FiAT, or Financial Aptitude Training, is incorporated in Burlingame, CA, and is a 501 (c)(3) organization. It is classified by the IRS as a charitable organization.
What is Financial Literacy?
Personal financial literacy is more than just being able to balance a checkbook, compare prices, or get a job. It also includes skills such as long-term vision and planning for the future, as well as the discipline to use those skills every day.
Financial literacy is "the ability to use knowledge and skills to manage financial resources effectively for a lifetime of financial well-being" (2008 Annual Report to the President).
In the US, we make great efforts to teach children to read and write, but we don't give their financial literacy the same attention. As a result, few young people know how to to manage their personal financial lives.
It All Started with an Idea
In July of 2014, FiAT (previously Pay It Forward Bay Area) hosted its first Financial Literacy Summer Camp program for youth. The program was supported by donations from parents, local business owners, the local clergy, and the primary benefactor was LFS Asset Management.
FiAT partnered with Junior Achievement to develop the one-week Financial Literacy Summer Camp, and the program was held at St. Matthew’s Ward Hall on El Camino Real in San Mateo.
It all started with an idea: to educate the youth of San Mateo about financial literacy. This idea turned into a vision, which led to a plan. The plan turned into a success by teaching more than 20 teenagers the importance of finance.
Students learn budgeting, taxes, capital market, cash management, and are taught how to apply their skills and interests to help them navigate toward a potential career or education path. The sessions are interactive with activities, games, group projects and work books.
Through financial literacy, FiAT is committed to restoring America’s financial independence - one student at a time.
Jessica is responsible for the program's overall direction, planning, and execution. She has experience working in the education field. Jessica has spent three years teaching in an elementary school classroom and has the knowledge needed for teaching strategies for financial literacy. Jessica graduated from Chapman University with a bachelor's degree in Integrated Educational Studies and a master's degree in Curriculum and Development.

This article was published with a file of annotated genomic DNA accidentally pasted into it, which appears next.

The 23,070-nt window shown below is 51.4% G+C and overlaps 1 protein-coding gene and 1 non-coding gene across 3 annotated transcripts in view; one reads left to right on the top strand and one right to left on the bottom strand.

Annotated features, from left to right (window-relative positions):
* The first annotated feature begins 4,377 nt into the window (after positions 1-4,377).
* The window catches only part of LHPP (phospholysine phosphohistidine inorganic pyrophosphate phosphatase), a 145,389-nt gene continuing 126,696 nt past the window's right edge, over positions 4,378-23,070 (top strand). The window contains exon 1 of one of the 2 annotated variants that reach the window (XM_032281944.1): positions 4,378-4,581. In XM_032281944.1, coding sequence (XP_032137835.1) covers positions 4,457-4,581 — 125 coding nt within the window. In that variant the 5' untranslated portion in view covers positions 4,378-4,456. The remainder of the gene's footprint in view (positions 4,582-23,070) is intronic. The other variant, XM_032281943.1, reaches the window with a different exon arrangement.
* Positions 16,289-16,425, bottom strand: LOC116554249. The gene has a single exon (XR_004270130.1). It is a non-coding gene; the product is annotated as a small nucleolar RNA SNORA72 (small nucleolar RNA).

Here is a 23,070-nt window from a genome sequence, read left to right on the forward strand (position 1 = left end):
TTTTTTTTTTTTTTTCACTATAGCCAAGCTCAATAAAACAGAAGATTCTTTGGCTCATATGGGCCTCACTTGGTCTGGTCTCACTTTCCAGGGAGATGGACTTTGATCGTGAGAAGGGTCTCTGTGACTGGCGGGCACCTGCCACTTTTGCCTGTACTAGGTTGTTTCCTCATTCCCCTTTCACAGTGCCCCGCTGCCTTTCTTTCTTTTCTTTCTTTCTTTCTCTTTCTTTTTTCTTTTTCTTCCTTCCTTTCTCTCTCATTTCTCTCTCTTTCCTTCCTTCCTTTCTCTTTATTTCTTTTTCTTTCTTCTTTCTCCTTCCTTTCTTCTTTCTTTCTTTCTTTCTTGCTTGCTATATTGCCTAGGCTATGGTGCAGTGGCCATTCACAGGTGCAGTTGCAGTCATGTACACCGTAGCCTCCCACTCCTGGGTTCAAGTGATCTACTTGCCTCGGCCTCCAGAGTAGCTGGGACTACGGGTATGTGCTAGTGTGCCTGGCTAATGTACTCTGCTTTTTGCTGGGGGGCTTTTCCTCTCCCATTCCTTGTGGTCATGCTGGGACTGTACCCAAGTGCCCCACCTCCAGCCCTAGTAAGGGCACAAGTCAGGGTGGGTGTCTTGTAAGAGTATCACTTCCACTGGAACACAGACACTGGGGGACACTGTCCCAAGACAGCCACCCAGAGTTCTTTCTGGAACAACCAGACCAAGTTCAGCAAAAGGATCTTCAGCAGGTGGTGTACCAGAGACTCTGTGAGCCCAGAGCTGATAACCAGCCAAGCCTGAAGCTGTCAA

Jessica has experience in creating and adjusting curriculum to fit the audience's levels and needs.
Financial Literacy Director/
Becca is responsible for creating the curriculum and facilitating the program for the week-long sessions, as well as helping to market and plan. She holds a Series 65 license and is a CERTIFIED FINANCIAL PLANNER™.
Matthew Lau is responsible for creating the curriculum and facilitating the program for the week-long session, as well as helping to market and plan. He is a graduate of Santa Clara University, holds a Series 65 license (Investment Adviser Representative), and is a CERTIFIED FINANCIAL PLANNER™ professional.
Business Development Advisor
DebbieLee Ruiz is FiAT's Business Development Advisor. She has been involved in the nonprofit world for over eight years in a variety of positions for clients such as National Diversity Coalition, the National Asian American Coalition and the NWFL Ronald McDonald House of Charities.
Ms. Ruiz has a daughter in university and makes Florida her home state.
To provide a free and quality financial education to communities, allowing adults and youth to learn new life skills and become financially independent.
A Problem Worth Solving
A Look at the Numbers
20% of Americans do not save any of their annual income (CNBC).
Only 24% of millennials demonstrate basic financial literacy, and half of the American households currently live paycheck to paycheck (The National Endowment for Financial Education).